General Statutes § 14-215 provides: "Operation while registration or license is refused, suspended or revoked. (a) No person to whom an operator's license has been refused, or whose operator's license or right to operate a motor vehicle in this state has been suspended or revoked, shall operate any motor vehicle during the period of such refusal, suspension or revocation. No person shall operate or cause to be operated any motor vehicle, the registration of which has been refused, suspended or revoked, or any motor vehicle, the right to operate which has been suspended or revoked.
"(b) Except as provided in subsection (c) of this section, any person who violates any provision of subsection (a) of this section shall be fined not less than one hundred fifty dollars nor more than two hundred dollars or imprisoned not more than ninety days or be both fined and imprisoned for the first offense, and for any subsequent offense shall be fined not less than two hundred dollars nor more than six hundred dollars or imprisoned not more than one year or be both fined and imprisoned.
"(c) Any person who operates any motor vehicle during the period his operator's license or right to operate a motor vehicle in this state is under suspension or revocation on account of a violation of subsection (a) of section 14-227a or section 53a-56b or 53a-60d or pursuant to section 14-227b, shall be fined not less than five hundred dollars nor more than one thousand dollars and imprisoned not more than one year, thirty consecutive days of which may not be suspended or reduced in any manner."
Bellarocco testified at trial that the defendant did not produce her operator's license when she had been stopped. In contrast, the defendant testified that she did in fact possess her license at that time and that she produced it for Bellarocco. In light of the fact that the defendant's license had been suspended, the jury reasonably could have found that she was unable to produce her license.
See footnote 1 of this opinion.
The defendant was charged in a two part information. The first part of the information, namely, the charge of driving with a suspended license in violation of § 14-215 (a), was tried to a jury. With respect to the second part of the information, namely, whether the defendant's license previously had been suspended in accordance with § 14-227b, the defendant waived her right to a jury and submitted to a court trial.
It is not clear from the record or trial testimony when the defendant had failed the chemical alcohol test.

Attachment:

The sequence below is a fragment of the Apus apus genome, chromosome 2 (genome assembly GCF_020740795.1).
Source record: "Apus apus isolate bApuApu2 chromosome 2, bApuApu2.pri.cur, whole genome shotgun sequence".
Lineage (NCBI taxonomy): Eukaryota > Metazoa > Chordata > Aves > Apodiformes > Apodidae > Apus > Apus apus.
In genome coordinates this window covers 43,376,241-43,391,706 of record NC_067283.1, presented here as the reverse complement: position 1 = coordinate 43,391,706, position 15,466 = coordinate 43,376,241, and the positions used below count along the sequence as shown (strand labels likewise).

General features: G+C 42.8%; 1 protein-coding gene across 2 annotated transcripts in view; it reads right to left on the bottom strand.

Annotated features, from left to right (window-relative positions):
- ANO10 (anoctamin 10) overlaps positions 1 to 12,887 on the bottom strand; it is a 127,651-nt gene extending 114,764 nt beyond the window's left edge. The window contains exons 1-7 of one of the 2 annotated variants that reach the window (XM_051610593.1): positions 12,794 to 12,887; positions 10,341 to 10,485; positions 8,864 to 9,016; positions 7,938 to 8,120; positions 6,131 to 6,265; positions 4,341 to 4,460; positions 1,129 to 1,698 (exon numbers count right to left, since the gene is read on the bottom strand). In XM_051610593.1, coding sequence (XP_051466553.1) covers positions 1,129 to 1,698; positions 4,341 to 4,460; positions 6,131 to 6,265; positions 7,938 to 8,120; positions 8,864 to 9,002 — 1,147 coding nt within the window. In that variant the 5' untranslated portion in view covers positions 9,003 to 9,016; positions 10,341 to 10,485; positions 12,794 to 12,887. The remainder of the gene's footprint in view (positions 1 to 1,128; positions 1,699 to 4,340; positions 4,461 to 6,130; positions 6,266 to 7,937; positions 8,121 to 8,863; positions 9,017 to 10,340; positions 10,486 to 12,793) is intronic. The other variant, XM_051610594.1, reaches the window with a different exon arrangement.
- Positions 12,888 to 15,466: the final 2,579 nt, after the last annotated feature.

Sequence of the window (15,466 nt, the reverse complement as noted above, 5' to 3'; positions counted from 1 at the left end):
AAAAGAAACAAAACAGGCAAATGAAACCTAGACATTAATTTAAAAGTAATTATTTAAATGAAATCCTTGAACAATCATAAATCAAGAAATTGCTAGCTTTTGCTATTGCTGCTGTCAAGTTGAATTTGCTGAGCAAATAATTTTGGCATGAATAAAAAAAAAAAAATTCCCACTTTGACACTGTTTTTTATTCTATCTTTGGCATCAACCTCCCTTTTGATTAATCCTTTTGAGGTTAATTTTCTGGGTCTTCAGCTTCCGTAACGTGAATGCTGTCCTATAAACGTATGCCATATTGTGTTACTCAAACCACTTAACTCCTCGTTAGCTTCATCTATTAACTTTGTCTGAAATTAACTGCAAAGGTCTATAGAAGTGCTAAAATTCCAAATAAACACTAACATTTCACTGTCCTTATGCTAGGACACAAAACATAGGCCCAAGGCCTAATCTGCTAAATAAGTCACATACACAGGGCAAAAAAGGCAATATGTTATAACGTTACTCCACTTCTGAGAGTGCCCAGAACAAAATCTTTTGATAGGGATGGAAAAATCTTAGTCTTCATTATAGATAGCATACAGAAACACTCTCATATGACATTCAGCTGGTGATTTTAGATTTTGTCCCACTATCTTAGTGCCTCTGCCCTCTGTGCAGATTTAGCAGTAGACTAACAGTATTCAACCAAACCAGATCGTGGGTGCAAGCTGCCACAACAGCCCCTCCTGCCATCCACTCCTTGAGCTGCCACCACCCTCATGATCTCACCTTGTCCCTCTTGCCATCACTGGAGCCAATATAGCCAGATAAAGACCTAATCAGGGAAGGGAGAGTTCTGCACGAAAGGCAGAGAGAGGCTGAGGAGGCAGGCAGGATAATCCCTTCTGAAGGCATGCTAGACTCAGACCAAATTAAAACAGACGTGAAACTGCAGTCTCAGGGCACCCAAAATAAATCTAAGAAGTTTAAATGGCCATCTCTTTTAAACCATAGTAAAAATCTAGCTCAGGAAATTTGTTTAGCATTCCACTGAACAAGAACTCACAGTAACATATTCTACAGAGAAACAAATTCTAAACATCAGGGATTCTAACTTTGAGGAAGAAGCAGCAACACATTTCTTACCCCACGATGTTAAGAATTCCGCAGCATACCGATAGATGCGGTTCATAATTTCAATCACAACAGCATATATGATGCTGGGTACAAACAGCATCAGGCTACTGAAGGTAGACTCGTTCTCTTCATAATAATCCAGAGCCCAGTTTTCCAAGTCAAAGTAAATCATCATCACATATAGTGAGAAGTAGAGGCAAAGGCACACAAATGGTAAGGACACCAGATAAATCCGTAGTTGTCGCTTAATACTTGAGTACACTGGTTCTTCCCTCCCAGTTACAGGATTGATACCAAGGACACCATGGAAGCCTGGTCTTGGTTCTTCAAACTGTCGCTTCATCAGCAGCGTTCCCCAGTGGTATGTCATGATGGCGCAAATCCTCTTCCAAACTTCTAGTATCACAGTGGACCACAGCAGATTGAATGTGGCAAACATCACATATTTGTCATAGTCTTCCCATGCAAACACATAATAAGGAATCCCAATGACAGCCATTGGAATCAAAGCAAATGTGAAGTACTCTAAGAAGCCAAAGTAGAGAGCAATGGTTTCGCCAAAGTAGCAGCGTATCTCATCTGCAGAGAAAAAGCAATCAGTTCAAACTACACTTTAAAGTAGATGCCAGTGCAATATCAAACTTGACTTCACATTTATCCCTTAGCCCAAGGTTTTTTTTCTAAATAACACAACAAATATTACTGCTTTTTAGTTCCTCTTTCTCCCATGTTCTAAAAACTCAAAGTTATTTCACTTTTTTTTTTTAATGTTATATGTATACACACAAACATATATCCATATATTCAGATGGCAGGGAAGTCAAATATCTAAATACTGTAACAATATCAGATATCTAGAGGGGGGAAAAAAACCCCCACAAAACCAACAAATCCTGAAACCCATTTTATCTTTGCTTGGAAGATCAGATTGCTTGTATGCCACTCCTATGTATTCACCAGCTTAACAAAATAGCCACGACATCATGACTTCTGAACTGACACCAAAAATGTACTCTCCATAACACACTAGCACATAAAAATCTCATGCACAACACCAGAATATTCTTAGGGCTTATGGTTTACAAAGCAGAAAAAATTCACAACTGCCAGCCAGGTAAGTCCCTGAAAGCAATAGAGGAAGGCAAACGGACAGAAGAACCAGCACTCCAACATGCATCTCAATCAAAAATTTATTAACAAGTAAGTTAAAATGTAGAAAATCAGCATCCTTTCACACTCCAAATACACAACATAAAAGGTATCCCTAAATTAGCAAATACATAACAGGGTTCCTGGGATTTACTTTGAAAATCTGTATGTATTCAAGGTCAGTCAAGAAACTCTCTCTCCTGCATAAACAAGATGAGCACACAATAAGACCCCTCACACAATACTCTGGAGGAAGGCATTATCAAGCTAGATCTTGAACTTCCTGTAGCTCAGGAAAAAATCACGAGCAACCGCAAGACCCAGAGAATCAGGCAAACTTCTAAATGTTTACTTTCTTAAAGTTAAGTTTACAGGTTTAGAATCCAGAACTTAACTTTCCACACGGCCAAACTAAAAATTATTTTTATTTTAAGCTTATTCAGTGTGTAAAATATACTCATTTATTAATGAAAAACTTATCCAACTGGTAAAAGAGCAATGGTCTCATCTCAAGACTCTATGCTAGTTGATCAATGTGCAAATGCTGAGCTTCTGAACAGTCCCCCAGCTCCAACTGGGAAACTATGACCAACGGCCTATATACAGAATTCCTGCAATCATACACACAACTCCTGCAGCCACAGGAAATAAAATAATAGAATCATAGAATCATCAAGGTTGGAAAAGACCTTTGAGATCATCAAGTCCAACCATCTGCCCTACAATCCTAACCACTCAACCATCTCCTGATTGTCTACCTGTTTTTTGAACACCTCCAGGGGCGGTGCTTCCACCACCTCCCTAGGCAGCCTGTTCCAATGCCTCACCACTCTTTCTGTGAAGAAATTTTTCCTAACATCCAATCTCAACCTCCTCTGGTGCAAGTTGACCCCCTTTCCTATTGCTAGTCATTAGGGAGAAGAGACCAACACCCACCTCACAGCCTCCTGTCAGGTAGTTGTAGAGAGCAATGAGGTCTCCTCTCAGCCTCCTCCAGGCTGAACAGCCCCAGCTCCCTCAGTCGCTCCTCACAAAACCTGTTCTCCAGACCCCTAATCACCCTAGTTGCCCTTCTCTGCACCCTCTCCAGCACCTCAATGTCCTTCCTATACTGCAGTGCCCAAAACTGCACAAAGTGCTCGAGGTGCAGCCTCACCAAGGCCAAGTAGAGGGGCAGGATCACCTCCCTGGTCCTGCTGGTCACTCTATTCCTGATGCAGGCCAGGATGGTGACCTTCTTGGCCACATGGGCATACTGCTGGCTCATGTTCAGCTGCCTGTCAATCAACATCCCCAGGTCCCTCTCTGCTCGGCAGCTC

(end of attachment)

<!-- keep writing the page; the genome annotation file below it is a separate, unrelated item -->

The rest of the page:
General Statutes § 14-227b provides in pertinent part: "Implied consent to test. Suspension of license for refusing to submit to test or having elevated blood alcohol content. Hearing. (a) Any person who operates a motor vehicle in this state shall be deemed to have given his consent to a chemical analysis of his blood, breath or urine and, if said person is a minor, his parent or parents or guardian shall also be deemed to have given his consent.
"(b) If any such person, having been placed under arrest for operating a motor vehicle while under the influence of intoxicating liquor or any drug or both or while his ability to operate such motor vehicle is impaired by the consumption of intoxicating liquor, and thereafter, after being apprised of his constitutional rights, having been requested to submit to a blood, breath or urine test at the option of the police officer, having been afforded a reasonable opportunity to telephone an attorney prior to the performance of such test and having been informed that his license or nonresident operating privilege may be suspended in accordance with the provisions of this section if he refuses to submit to such test or if he submits to such test and the results of such test indicate that the ratio of alcohol in his blood was ten-hundredths of one per cent or more of alcohol, by weight, and that evidence of any such refusal shall be admissible in accordance with subsection (f) of section 14-227a and may be used against him in any criminal prosecution, refuses to submit to the designated test, the test shall not be given; provided, if the person refuses or is unable to submit to a blood test, the police officer shall designate the breath or urine test as the test to be taken. The police officer shall make a notation upon the records of the police department that he informed the person that his license or nonresident operating privilege may be suspended if he refused to submit to such test or if he submitted to such test and the results of such test indicated that the ratio of alcohol in his blood was ten-hundredths of one per cent or more of alcohol, by weight.